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These are the 12 types of high school cliques, sorted by popularity, study finds



Jocks, Nerds, Stoner, Gothics – High school cliques seem like timeless categories that are reflected in John Hughes' films and countless teenagers. However, recent research indicates that the hierarchy of high schools is not as unchanged as you might think. In fact, it shows that while some constants are preserved (jocks are still up in the social pyramid and down with goths), high school cliques are evolving over time.

How does anyone study the social dynamics of high school? First you have to go to the source. For example, researchers at the University of Illinois at Chicago and the University of Texas at Austin surveyed 61

young graduates, an ethnically diverse group of 19-26 year olds enrolled in college. They conducted 90-minute interviews with peer groups of participants in the high school of participants, coded and analyzed the answers.

The resulting study gives some well-known notes, but also shows how the perception of adolescents changes. The researchers identified 12 categories in the social hierarchy; Not surprisingly, there were "populars", "jocks", "floaters" and "good-ats" at the top. In the middle there were "fine arts" students as well as "brains", "normals" and "drugstore stoners". "Here, too, there are never any changes in some things, though the study finds that children of the fine arts have risen up the ladder compared to previous examinations. Contrarian "Emo / Goth" children are down, as well as "Anime / Manga" fans (perhaps a specific subset of "Internet Dork") and "Loners".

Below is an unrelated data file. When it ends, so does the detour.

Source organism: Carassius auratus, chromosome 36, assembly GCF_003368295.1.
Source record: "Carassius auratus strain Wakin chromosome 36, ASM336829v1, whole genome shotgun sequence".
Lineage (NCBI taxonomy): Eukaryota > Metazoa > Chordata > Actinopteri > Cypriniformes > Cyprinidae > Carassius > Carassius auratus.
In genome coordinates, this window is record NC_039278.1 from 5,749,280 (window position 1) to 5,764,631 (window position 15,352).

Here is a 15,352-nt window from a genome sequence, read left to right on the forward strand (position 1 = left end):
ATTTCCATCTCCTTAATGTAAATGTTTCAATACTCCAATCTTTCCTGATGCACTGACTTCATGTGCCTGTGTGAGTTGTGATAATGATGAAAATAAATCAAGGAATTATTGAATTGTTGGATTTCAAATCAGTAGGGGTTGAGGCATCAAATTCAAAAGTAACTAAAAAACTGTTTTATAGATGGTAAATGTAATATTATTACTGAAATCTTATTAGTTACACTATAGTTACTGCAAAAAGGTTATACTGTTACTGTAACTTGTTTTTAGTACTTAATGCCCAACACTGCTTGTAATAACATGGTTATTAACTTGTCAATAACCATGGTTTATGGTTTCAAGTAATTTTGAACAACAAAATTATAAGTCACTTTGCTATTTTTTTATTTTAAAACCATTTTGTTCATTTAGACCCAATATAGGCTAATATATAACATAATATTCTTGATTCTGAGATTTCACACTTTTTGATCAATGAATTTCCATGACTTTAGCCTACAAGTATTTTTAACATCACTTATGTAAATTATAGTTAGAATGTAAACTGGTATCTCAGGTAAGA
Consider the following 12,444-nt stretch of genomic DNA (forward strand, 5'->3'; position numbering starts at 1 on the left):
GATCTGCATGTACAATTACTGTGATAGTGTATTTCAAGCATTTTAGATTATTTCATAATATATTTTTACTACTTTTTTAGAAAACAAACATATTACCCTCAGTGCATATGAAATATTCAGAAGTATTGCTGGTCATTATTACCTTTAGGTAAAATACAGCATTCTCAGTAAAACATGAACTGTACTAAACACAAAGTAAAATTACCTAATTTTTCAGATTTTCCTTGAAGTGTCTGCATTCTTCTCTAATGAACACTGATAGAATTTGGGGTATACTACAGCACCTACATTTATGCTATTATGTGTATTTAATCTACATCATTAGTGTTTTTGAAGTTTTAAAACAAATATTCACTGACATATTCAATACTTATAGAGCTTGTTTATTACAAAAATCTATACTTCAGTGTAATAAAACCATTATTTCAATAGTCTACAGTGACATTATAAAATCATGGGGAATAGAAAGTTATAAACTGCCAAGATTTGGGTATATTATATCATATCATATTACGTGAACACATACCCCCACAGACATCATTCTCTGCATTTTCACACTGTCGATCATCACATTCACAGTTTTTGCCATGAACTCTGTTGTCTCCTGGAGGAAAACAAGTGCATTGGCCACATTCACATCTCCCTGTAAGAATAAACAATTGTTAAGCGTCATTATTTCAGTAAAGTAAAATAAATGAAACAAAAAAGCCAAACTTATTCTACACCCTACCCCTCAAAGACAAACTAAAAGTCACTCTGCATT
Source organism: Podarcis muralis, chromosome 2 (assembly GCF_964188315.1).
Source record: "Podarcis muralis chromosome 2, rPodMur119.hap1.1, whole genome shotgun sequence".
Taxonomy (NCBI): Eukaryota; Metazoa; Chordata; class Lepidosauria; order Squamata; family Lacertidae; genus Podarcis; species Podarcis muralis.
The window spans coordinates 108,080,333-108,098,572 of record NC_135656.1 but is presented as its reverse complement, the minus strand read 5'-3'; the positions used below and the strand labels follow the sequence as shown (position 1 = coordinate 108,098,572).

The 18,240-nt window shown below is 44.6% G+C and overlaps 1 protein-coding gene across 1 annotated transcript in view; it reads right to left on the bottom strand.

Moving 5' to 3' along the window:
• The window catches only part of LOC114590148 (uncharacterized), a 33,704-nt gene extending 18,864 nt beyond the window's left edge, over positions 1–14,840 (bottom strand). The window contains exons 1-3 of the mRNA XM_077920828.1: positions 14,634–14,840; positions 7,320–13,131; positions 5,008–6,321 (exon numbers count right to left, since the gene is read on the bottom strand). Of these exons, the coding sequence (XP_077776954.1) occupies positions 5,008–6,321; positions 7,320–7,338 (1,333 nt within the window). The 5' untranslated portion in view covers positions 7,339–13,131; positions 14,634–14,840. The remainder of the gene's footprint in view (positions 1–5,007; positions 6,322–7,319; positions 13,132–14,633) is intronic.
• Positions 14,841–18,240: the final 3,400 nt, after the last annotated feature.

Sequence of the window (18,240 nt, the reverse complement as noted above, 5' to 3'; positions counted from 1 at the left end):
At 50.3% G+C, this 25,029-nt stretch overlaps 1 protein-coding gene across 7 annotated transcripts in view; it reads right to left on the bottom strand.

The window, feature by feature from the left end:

So familiar so far. In this hierarchy, the researchers have worked out some interesting details. The race influenced how people talked about their high school experiences. "White participants tended to use racially coded language when describing peers of peers," said Rachel Gordon, a professor of sociology at the University of Illinois in Chicago and the study's lead investigator, in a statement, " and this was particularly notable when compared to the experiences of black or Latin American students. "People with color often described their" race / ethnic "group as fluent and flexible, and included members who might also be groups such as" brain "or" brain ". Jock "belonged."

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They also noted that academic anxiety is increasing Sure, always worried about grades, but the study indicates a greater degree of concern than in previous investigations – possibly on those concerned d due to increasing competition to compete at colleges te (It is worth noting that all study participants were students who had come to college in .) The researchers also noted a renewed fear of meeting their parents' expectations, especially among the "brains".

This pervasive anxiety information about academic expectations may explain the emergence of the "good-ats" brand at the top of the hierarchy. These are well-rounded students who have ticked off "all the boxes needed for college applications" (19459004) to Gordon . Students of the "fine arts" who check off the checkbox "extracurricular activities" also rose.

Even more disturbing was another kind of fear: participants expressed the fear of "loners" as potentially violent. This is new, and Gordon suggests reflecting concern about school shootings that have increased over the past two decades.

Overall, the research suggests that some things remain the same in high school as in the days of The Breakfast Club . However, high school does not take place in a vacuum, and today's students, like their generations, reflect their larger culture.


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